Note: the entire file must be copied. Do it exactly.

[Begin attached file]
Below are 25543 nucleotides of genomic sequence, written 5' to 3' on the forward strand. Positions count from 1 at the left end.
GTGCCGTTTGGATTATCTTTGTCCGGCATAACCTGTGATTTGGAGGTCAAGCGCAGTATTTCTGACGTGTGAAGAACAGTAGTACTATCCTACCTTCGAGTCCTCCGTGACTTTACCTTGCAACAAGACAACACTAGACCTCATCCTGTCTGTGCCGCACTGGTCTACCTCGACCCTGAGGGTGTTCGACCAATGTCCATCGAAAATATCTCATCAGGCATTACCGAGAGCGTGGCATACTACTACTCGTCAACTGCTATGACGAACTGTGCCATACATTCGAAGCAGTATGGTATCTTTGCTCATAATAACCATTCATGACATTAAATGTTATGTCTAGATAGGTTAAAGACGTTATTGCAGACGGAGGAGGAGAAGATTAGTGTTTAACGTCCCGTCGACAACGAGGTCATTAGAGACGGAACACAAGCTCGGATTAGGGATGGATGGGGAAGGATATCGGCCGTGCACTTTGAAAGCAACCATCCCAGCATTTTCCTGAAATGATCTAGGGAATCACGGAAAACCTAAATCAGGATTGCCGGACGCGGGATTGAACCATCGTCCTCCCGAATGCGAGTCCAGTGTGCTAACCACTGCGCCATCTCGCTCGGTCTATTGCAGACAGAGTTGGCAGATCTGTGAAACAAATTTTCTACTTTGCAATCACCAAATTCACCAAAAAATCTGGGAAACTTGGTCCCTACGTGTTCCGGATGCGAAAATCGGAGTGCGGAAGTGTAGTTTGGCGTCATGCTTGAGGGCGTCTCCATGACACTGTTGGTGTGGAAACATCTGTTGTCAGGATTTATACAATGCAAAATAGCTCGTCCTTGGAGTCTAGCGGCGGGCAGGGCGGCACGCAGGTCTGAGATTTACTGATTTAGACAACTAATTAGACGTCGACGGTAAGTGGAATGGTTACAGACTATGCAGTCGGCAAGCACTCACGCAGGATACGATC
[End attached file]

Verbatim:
Below are 25543 nucleotides of genomic sequence, written 5' to 3' on the forward strand. Positions count from 1 at the left end.
GTGCCGTTTGGATTATCTTTGTCCGGCATAACCTGTGATTTGGAGGTCAAGCGCAGTATTTCTGACGTGTGAAGAACAGTAGTACTATCCTACCTTCGAGTCCTCCGTGACTTTACCTTGCAACAAGACAACACTAGACCTCATCCTGTCTGTGCCGCACTGGTCTACCTCGACCCTGAGGGTGTTCGACCAATGTCCATCGAAAATATCTCATCAGGCATTACCGAGAGCGTGGCATACTACTACTCGTCAACTGCTATGACGAACTGTGCCATACATTCGAAGCAGTATGGTATCTTTGCTCATAATAACCATTCATGACATTAAATGTTATGTCTAGATAGGTTAAAGACGTTATTGCAGACGGAGGAGGAGAAGATTAGTGTTTAACGTCCCGTCGACAACGAGGTCATTAGAGACGGAACACAAGCTCGGATTAGGGATGGATGGGGAAGGATATCGGCCGTGCACTTTGAAAGCAACCATCCCAGCATTTTCCTGAAATGATCTAGGGAATCACGGAAAACCTAAATCAGGATTGCCGGACGCGGGATTGAACCATCGTCCTCCCGAATGCGAGTCCAGTGTGCTAACCACTGCGCCATCTCGCTCGGTCTATTGCAGACAGAGTTGGCAGATCTGTGAAACAAATTTTCTACTTTGCAATCACCAAATTCACCAAAAAATCTGGGAAACTTGGTCCCTACGTGTTCCGGATGCGAAAATCGGAGTGCGGAAGTGTAGTTTGGCGTCATGCTTGAGGGCGTCTCCATGACACTGTTGGTGTGGAAACATCTGTTGTCAGGATTTATACAATGCAAAATAGCTCGTCCTTGGAGTCTAGCGGCGGGCAGGGCGGCACGCAGGTCTGAGATTTACTGATTTAGACAACTAATTAGACGTCGACGGTAAGTGGAATGGTTACAGACTATGCAGTCGGCAAGCACTCACGCAGGATACGATC